The four leading presidential candidates in Abuja on Thursday expressed their blueprints and how they will tackle critical issues if elected president in the coming election.
Atiku Abubakar of the Peoples Democratic Party (PDP); Bola Tinubu of the All Progressives Congress (APC); Rabiu Kwankwaso of the Nigerian New Peoples Party (NNPP); and Peter Obi of the Labor Party (LP), speaking at the 20th Daily Trust Dialogue organized by Media Trust Limited, publishers of the Daily Trust newspaper.
Theme: “Questioning the President’s Agenda 2023,” the program was attended by former governors, traditional rulers, diplomats, civil society groups, students and academics.
The presidential election is held on February 25 and candidates from all the registered political parties in the country will be on the ballot.
Speaking on his program for the country, Atiku said currently Nigeria has sunk below all recognized standards – in social, economic and political benchmarks.
“Our experience in the last seven years under the APC government has made us doubt our strength as a people. APC will be remembered most for how it failed to maintain the integrity of our unity,” he said.
Atiku promised that the first direction that “our administration will take is the principle of government in recreating national unity.”
“For me, it’s not all about victory in the upcoming election. On the contrary, it will be a win-win for all because I will deliberately try to win the confidence of all Nigerians when we create an atmosphere that will make all Nigerians take ownership of government and governance.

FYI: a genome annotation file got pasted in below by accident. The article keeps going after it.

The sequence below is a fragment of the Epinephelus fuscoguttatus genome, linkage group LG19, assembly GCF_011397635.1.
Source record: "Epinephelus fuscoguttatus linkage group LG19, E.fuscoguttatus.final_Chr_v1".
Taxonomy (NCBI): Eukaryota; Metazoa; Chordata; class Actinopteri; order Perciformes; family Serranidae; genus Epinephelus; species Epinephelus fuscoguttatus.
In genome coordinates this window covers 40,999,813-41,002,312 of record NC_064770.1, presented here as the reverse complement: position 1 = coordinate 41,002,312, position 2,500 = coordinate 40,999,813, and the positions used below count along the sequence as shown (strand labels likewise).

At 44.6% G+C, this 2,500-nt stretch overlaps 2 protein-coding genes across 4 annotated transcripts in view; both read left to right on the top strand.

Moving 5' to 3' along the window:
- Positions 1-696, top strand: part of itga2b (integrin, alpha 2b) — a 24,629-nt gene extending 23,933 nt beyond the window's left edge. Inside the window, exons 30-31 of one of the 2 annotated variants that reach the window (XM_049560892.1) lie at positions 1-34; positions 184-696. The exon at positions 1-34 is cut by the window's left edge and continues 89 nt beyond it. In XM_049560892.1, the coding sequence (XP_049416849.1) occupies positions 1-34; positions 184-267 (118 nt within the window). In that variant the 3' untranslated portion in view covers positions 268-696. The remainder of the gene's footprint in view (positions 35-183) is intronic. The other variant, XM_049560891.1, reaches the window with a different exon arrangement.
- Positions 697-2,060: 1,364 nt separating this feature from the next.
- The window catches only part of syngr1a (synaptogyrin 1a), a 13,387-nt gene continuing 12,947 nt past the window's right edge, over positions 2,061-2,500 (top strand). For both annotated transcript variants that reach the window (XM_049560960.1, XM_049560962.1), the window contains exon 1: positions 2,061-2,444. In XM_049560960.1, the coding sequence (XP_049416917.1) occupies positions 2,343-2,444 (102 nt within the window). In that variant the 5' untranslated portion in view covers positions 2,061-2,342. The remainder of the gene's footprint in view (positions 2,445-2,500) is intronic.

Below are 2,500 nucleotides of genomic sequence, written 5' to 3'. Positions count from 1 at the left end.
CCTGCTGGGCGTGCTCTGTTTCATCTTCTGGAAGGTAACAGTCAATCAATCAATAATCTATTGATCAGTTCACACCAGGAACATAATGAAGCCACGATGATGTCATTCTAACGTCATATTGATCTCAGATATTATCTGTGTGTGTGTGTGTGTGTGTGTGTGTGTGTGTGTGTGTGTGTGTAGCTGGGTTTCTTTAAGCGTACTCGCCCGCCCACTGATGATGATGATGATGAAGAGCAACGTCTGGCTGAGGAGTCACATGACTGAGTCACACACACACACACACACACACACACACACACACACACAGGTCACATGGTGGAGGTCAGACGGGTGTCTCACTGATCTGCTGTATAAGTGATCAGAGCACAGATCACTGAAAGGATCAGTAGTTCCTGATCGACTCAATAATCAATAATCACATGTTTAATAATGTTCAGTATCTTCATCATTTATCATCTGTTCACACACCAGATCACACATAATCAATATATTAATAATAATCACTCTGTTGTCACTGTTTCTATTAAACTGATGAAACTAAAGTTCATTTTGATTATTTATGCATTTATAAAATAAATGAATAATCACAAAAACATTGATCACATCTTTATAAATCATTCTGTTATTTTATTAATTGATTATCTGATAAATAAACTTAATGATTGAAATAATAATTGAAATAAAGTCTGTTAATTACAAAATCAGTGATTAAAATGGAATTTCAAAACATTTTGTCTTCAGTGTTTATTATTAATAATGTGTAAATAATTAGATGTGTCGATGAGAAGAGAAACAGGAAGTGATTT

“The drive to achieve national unity is easier. With our unity restored, it becomes easier to face the other challenges related to security, economy, education and devolution of powers,” said the former vice president.
Similarly, the APC candidate said that if he is elected, he will create a better life for all, and a promising future for our youth.
“We will revive our economy, our manufacturing sector and bring Nigeria back to a place of industrialization and job creation. We will manufacture, produce and increase the quality of goods and services we need,” said Mr. Tinubu, a former governor of Lagos State.
“Nigeria will be known as a nation of producers and creators, not just consumers.
We will export more and import less to earn more foreign exchange and strengthen the naira. We will deliver food security and affordability by continuing to prioritize agriculture and helping farmers and other actors in the agricultural value chain through enlightened policies that promote productivity.”
Then, on the other hand, Mr. Kwankwaso of the NNPP argued that Nigeria needs a leader who will address insecurity, which plagues the country.
“As it is today, we have more security issues, even in other parts of the country, especially in the North West and even in the North East. That is why we are increasing the number of weapons and that is why we are going to provide special training, special equipment, relevant technology, and so on to deal with the situation or the uncertainty of 2023 and above.
“And we believe that Nigeria has the numbers, they have the capacity and determination to ensure peace in this country and that is exactly what we will do,” Mr. Kwankwaso said.
He added: “With peace, you will see people coming to invest; you don’t have to go out and shout. They see the situation and that is why they decided to leave the country to go to another place where there is better peace.”
In agreement with Mr. Kwankwaso, the LP candidate also said “the main priority today in Nigeria is the issue of insecurity.”
Mr. Obi said: “Insecurity is a factual issue for Nigeria. You cannot talk about being in your country if that country is not safe. If you deal with insecurity you will face food inflation, and we will immediately review and restructure the country’s security architecture.
Regarding the economy, the LP flag bearer said, “I will move this country from consumption to production. Look at the great lands we have in the North. That is the most important fiscal asset in the country today.”
Concerned security situation
Earlier in his opening remarks, the Chairman of Media Trust Limited, Kabiru Yusuf, said this year’s event was put together with the hope that Nigerians will learn what will prepare them for the twists and turns of the coming weeks.